Why It Pays to Be Nice to Receptionists
The head coaches of professional sports teams are well known and sometimes famous. But even huge sports fans probably don’t know the name of a single trainer. Yet a trainer is a major part of every team, someone who advises the coach on many key decisions.
It is often the same with managers and receptionists. And just like an athlete is smart to nurture a good relationship with a trainer, you will be a step ahead if you start your relationship with a company by showing some basic courtesy to the receptionist.
An Interview Begins the Moment You Walk in the Building
We may be so excited or anxious about our interview that we miss what could be a key “pre-interview” first impression: meeting the receptionist. You would be surprised at how many managers rely on assistants and receptionists for opinions about potential hires. In fact, some employers trust a receptionist’s evaluation more than their own!
Even the simplest “she seemed nice” from an assistant to a hiring manager could be a key factor in making your interview a success. So, be friendly to everyone in the building, from security people to office personnel to other visitors. Look everyone in the eye, and smile when you greet them. Hey, even if you don’t get the job – it never hurts to be courteous.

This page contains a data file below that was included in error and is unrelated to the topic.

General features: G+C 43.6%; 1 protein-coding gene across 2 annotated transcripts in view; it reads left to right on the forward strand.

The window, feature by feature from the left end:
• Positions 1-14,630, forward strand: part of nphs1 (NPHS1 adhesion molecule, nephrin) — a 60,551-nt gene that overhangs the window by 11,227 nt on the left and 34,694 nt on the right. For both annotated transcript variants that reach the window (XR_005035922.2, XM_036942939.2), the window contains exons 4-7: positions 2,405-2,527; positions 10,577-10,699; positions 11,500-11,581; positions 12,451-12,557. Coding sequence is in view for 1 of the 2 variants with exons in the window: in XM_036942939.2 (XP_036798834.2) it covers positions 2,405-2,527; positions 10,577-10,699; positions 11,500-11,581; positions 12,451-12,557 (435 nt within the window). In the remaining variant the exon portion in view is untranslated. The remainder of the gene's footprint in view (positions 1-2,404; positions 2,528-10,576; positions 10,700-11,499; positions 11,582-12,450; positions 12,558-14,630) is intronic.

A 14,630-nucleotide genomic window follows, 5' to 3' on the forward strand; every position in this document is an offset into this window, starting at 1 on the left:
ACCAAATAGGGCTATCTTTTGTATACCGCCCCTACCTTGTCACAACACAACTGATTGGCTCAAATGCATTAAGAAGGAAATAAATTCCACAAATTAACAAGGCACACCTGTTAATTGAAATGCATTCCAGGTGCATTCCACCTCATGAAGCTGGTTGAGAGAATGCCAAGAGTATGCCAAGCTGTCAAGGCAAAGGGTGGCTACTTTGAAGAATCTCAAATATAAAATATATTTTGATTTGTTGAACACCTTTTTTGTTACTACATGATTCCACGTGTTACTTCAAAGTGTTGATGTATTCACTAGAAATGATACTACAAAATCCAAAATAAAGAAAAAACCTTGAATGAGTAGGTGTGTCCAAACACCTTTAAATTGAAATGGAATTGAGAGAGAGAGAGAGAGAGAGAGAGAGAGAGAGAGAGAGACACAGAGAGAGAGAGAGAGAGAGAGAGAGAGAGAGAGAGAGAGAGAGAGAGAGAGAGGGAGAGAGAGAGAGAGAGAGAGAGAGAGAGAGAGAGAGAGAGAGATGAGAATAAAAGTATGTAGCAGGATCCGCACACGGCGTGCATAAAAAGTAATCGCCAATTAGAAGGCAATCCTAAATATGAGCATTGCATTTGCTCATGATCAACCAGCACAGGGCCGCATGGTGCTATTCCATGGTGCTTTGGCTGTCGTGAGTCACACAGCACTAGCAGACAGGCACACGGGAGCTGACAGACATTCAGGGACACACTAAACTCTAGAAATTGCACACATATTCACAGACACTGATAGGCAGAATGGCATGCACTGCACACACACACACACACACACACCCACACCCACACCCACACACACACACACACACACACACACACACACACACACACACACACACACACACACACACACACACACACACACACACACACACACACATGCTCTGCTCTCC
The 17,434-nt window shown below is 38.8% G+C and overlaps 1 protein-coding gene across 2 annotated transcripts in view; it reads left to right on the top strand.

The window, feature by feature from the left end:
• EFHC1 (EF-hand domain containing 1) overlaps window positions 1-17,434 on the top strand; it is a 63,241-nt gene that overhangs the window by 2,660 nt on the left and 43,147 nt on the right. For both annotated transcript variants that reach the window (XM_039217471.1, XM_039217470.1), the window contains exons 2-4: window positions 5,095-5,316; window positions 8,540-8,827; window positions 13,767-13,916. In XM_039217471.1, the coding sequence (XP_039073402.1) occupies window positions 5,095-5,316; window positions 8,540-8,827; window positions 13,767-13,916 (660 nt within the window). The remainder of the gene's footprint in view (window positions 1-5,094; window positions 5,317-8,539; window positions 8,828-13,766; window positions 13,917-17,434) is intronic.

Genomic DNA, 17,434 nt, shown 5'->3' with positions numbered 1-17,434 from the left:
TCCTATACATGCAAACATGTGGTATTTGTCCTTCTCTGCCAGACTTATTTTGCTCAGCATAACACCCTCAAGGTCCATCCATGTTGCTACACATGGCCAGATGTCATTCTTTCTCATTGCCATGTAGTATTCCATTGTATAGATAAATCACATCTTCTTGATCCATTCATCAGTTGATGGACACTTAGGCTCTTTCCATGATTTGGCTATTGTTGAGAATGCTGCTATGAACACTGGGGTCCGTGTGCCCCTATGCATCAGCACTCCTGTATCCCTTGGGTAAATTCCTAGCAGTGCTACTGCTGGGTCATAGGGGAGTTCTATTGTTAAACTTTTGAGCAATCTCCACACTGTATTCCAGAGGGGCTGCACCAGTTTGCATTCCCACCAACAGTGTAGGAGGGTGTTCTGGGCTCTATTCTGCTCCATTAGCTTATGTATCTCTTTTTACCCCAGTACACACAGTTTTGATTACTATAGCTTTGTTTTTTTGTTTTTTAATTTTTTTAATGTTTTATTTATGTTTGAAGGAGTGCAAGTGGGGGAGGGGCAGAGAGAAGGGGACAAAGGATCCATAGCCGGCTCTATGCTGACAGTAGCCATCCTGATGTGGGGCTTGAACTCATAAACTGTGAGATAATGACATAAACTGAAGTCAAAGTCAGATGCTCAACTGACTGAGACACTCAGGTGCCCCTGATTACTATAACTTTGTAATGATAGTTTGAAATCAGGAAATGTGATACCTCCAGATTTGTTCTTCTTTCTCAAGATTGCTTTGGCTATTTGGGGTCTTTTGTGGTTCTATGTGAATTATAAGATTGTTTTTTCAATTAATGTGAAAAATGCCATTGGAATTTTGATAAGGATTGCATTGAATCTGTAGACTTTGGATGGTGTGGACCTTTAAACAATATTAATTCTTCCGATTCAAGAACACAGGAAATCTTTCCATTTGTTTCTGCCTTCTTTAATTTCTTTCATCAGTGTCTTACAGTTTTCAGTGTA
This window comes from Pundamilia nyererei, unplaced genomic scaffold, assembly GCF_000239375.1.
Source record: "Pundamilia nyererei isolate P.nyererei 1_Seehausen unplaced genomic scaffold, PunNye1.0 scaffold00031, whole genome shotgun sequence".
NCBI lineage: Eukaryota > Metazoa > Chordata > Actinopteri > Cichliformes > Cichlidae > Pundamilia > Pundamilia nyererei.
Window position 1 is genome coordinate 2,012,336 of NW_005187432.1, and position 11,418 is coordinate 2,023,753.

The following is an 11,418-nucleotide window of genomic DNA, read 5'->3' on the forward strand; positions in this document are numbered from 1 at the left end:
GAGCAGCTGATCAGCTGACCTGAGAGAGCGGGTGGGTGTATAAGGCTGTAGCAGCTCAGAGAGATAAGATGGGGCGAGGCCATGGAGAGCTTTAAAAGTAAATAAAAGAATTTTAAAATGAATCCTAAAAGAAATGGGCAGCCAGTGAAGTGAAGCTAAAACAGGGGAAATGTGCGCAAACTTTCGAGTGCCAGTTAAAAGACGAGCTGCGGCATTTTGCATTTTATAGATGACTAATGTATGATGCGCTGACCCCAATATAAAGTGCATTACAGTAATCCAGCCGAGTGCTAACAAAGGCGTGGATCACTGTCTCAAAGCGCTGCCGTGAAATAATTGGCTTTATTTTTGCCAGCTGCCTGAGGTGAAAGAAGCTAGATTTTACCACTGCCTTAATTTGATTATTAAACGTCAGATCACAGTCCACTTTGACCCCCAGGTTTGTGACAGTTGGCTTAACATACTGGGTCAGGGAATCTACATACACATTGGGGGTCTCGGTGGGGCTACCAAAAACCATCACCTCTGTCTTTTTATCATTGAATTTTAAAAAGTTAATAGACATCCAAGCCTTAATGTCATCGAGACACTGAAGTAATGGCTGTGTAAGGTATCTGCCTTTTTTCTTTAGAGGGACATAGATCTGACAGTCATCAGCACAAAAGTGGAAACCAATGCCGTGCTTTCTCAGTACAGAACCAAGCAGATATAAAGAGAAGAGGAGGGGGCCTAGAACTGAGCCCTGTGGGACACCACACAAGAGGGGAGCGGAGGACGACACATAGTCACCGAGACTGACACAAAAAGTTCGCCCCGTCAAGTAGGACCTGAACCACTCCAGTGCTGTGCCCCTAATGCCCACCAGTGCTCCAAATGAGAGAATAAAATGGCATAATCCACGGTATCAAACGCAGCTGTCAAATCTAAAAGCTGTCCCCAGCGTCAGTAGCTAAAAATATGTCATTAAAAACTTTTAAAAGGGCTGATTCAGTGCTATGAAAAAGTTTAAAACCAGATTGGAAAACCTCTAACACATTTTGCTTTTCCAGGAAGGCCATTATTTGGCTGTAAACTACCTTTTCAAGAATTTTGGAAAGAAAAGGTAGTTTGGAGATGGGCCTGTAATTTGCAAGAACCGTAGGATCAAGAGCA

What you do and say prior to an interview indicates what you would be like after you were hired.
Okay, so it’s not like an army of office staff are secretly watching your every move on a stockpile of cameras stashed behind a one-way mirror. But still, hiring managers are very conscious of how an employee will reflect on the company. They know you are going to be nice to them. So they are likely to pay attention to how you treat others – like the receptionist.
The next time you’re waiting to be called in for your interview, engage those around you in conversation, even if only for a moment. You never know who might have some influence in landing you the position – plus it’s always great for networking.
The Same Rule Applies for Phone Conversations
Say you make a follow-up call to see if a resume has been received. The receptionist may be the one who determines whether your resume sits in the “in box” for two weeks or goes straight to the employer. You often have no control over such matters, but you always want to give yourself the best chance – so be polite to the person answering your call. Also, in exchanging a pleasantry or two, the receptionist may share valuable information with you about the job.
~ The Résumé Girl, Lauren Hasson, Career Planning Expert, Campus Calm